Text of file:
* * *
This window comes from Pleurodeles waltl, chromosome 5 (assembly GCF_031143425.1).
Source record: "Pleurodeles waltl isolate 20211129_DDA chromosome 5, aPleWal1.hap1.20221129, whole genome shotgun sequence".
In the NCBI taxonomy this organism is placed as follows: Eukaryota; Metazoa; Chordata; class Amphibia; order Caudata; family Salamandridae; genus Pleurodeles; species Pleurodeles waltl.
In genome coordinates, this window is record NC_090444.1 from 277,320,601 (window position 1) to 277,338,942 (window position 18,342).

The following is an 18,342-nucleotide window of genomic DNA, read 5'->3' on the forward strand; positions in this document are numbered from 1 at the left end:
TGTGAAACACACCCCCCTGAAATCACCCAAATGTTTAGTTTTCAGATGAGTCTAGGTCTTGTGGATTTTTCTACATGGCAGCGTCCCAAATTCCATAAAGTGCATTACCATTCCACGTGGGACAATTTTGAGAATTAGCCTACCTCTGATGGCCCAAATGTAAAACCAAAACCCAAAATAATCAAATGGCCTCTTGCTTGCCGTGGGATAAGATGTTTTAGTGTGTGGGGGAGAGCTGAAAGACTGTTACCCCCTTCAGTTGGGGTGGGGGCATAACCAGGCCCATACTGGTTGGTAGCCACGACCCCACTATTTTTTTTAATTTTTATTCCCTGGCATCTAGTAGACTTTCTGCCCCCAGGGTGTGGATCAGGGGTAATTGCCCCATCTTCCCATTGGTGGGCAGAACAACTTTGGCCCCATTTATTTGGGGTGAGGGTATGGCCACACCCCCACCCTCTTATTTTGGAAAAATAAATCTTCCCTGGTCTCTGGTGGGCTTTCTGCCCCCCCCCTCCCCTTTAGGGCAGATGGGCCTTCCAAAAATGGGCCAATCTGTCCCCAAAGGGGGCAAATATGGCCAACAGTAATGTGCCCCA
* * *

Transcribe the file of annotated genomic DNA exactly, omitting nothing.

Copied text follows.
This window comes from Pleurodeles waltl, chromosome 5 (assembly GCF_031143425.1).
Source record: "Pleurodeles waltl isolate 20211129_DDA chromosome 5, aPleWal1.hap1.20221129, whole genome shotgun sequence".
In the NCBI taxonomy this organism is placed as follows: Eukaryota; Metazoa; Chordata; class Amphibia; order Caudata; family Salamandridae; genus Pleurodeles; species Pleurodeles waltl.
In genome coordinates, this window is record NC_090444.1 from 277,320,601 (window position 1) to 277,338,942 (window position 18,342).

The following is an 18,342-nucleotide window of genomic DNA, read 5'->3' on the forward strand; positions in this document are numbered from 1 at the left end:
TGTGAAACACACCCCCCTGAAATCACCCAAATGTTTAGTTTTCAGATGAGTCTAGGTCTTGTGGATTTTTCTACATGGCAGCGTCCCAAATTCCATAAAGTGCATTACCATTCCACGTGGGACAATTTTGAGAATTAGCCTACCTCTGATGGCCCAAATGTAAAACCAAAACCCAAAATAATCAAATGGCCTCTTGCTTGCCGTGGGATAAGATGTTTTAGTGTGTGGGGGAGAGCTGAAAGACTGTTACCCCCTTCAGTTGGGGTGGGGGCATAACCAGGCCCATACTGGTTGGTAGCCACGACCCCACTATTTTTTTTAATTTTTATTCCCTGGCATCTAGTAGACTTTCTGCCCCCAGGGTGTGGATCAGGGGTAATTGCCCCATCTTCCCATTGGTGGGCAGAACAACTTTGGCCCCATTTATTTGGGGTGAGGGTATGGCCACACCCCCACCCTCTTATTTTGGAAAAATAAATCTTCCCTGGTCTCTGGTGGGCTTTCTGCCCCCCCCCTCCCCTTTAGGGCAGATGGGCCTTCCAAAAATGGGCCAATCTGTCCCCAAAGGGGGCAAATATGGCCAACAGTAATGTGCCCCA